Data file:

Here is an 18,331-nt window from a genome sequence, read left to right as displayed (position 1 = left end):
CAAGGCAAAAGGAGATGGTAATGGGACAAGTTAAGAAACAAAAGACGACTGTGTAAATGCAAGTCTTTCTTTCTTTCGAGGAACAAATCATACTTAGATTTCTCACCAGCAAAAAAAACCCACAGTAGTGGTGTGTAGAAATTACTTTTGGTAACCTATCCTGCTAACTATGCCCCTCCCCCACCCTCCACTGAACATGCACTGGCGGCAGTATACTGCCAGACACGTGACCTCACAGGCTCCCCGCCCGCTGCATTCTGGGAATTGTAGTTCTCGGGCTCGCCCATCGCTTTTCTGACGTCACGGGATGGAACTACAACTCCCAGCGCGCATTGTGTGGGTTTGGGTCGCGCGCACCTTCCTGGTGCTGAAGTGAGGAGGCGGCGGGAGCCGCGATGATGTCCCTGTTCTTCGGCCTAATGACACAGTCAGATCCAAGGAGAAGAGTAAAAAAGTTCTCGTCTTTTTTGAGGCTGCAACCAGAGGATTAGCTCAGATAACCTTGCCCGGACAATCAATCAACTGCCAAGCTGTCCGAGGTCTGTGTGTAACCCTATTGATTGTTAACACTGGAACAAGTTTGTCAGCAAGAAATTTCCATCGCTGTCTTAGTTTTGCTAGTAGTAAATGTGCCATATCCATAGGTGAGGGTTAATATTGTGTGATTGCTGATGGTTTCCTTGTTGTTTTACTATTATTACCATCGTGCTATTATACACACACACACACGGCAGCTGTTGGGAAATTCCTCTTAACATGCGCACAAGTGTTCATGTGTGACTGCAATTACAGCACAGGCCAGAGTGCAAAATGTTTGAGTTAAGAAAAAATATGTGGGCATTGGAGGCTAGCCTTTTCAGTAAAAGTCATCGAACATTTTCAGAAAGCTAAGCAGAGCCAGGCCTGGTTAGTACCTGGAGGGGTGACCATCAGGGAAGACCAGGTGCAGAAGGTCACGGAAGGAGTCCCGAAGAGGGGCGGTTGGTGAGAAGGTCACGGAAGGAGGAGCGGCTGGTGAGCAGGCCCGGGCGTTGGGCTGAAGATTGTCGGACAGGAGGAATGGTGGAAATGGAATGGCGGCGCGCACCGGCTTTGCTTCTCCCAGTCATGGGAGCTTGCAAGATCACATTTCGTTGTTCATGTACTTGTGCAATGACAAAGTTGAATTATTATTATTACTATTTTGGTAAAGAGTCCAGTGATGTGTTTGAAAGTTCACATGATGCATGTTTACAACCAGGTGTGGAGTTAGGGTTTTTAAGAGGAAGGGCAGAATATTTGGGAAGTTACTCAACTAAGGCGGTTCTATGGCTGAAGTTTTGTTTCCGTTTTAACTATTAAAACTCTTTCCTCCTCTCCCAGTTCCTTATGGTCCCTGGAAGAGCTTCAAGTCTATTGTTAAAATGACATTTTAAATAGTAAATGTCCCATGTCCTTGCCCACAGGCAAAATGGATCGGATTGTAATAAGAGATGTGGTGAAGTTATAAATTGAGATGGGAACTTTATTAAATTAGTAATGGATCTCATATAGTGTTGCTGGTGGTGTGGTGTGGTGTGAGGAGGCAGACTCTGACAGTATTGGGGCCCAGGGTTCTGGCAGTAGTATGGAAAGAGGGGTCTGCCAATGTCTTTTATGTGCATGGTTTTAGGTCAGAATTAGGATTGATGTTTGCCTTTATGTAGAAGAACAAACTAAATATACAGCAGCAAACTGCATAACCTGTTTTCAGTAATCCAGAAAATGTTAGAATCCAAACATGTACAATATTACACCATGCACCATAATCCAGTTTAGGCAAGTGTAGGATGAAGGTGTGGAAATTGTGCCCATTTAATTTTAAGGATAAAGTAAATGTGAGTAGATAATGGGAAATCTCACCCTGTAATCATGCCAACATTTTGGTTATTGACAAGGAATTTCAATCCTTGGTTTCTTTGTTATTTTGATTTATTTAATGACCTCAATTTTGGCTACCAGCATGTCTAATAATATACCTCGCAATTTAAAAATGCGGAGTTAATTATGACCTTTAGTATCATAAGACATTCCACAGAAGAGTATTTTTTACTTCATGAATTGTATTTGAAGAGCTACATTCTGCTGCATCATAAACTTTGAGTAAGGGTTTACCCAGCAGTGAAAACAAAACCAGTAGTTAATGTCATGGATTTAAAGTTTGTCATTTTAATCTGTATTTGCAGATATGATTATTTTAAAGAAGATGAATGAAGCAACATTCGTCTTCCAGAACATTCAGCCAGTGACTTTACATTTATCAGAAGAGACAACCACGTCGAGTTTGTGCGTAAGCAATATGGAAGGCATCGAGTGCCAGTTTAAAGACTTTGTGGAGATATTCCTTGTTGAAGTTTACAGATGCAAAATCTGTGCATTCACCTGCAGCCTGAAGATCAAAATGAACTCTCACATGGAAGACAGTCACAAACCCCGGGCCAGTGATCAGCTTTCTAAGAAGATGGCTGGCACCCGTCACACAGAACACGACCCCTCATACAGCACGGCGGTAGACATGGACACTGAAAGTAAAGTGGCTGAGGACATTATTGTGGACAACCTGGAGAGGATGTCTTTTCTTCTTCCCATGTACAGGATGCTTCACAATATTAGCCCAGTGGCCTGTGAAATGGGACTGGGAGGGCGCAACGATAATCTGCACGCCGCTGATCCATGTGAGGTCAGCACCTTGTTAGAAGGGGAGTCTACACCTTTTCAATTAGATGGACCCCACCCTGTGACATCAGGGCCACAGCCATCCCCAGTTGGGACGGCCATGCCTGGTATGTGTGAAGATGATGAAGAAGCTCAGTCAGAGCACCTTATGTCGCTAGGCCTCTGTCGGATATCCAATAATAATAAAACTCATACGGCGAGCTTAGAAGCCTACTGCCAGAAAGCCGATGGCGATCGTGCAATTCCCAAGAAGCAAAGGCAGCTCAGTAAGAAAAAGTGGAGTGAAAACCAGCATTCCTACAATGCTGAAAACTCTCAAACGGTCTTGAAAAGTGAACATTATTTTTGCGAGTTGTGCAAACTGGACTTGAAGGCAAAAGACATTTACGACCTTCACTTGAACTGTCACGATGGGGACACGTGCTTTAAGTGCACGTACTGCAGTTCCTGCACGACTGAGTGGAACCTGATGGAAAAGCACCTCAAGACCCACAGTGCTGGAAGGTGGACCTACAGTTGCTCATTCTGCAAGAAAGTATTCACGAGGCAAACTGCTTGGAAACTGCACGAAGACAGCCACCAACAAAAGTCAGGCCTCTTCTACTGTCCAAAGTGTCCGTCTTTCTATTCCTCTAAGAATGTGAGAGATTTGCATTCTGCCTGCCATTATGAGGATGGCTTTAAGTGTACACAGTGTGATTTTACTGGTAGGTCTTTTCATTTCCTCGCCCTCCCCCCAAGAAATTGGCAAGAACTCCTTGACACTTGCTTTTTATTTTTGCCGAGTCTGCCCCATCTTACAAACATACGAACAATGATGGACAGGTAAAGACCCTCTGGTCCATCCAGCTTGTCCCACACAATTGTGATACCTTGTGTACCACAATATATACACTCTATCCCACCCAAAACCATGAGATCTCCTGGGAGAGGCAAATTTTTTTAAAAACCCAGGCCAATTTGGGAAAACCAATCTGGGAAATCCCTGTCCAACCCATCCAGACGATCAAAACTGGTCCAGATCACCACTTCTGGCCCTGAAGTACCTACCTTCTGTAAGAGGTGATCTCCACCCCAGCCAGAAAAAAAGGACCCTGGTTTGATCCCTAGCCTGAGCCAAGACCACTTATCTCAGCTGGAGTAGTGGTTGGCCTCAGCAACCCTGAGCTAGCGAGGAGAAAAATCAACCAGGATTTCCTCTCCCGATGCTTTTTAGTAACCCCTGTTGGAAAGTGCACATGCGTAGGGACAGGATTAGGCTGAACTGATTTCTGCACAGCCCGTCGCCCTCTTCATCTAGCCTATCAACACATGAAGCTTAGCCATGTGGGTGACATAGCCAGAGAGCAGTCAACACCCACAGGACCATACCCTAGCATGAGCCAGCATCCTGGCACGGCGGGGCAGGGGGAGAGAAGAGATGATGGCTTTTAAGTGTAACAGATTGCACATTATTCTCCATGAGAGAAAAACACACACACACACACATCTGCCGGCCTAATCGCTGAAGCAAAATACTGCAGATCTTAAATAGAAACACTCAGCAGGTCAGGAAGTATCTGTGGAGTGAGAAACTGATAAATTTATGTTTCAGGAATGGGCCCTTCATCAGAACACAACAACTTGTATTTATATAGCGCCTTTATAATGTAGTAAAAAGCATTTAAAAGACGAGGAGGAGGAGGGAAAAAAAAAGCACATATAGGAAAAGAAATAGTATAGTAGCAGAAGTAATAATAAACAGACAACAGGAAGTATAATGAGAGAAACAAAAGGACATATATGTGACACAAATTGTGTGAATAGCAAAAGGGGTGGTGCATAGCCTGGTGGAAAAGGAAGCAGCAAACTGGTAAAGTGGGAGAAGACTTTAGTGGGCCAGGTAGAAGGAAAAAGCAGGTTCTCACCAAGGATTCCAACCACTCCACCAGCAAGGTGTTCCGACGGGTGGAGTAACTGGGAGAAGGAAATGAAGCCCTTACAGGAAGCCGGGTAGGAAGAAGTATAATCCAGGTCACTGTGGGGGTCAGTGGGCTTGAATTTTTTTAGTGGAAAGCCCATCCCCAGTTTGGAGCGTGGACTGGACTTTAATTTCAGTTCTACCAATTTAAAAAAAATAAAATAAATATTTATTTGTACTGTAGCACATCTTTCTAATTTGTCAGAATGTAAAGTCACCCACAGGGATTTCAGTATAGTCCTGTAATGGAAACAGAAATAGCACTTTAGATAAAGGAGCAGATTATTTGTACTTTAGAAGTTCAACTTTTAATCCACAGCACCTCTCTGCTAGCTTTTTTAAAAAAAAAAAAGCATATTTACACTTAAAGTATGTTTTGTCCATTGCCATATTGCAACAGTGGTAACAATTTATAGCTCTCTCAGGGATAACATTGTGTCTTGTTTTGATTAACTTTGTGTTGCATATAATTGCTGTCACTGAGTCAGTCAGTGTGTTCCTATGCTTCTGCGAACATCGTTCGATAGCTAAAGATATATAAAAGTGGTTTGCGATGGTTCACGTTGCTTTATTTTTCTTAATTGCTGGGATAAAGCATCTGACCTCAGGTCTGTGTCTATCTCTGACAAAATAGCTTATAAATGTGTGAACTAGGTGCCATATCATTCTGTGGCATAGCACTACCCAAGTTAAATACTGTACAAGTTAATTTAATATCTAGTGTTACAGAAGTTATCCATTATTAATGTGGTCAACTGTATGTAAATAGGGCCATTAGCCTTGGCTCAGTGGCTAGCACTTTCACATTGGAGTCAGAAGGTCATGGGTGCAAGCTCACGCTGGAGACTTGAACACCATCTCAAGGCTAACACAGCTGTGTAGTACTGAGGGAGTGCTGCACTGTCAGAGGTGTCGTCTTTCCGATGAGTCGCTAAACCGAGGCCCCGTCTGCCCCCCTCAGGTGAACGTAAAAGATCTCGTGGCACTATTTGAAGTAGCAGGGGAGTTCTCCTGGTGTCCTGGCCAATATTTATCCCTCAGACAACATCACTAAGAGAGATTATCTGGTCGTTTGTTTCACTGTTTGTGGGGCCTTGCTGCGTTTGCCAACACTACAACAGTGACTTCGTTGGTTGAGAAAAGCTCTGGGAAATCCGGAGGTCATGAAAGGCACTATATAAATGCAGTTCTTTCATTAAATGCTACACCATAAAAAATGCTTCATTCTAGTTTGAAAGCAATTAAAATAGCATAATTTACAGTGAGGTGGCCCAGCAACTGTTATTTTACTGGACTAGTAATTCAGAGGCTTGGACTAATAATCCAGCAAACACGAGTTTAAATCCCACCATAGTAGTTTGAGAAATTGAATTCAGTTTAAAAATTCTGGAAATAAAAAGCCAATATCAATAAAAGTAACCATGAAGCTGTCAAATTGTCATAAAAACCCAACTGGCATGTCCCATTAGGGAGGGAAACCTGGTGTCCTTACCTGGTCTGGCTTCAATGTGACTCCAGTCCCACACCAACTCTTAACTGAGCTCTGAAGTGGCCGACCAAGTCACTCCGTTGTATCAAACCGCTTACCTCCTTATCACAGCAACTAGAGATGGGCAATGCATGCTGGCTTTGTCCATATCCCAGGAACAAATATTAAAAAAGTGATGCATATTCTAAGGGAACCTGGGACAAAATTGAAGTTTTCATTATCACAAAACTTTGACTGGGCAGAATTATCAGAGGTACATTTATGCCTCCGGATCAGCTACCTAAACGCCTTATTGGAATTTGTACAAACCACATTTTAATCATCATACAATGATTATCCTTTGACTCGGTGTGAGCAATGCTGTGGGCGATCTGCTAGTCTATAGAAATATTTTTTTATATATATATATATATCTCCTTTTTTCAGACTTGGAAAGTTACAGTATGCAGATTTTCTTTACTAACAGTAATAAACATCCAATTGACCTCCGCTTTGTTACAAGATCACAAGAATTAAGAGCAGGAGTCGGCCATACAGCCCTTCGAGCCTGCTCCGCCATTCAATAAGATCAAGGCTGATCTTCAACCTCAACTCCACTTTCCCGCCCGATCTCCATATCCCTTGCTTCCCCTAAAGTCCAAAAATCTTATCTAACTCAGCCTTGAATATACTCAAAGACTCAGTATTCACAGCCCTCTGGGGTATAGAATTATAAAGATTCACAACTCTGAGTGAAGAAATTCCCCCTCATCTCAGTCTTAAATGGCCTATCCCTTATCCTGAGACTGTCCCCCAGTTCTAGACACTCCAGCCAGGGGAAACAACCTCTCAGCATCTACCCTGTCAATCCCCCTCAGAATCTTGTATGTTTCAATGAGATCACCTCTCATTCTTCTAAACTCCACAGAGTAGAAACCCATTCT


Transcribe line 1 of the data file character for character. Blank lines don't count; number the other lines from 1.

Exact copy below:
Here is an 18,331-nt window from a genome sequence, read left to right as displayed (position 1 = left end):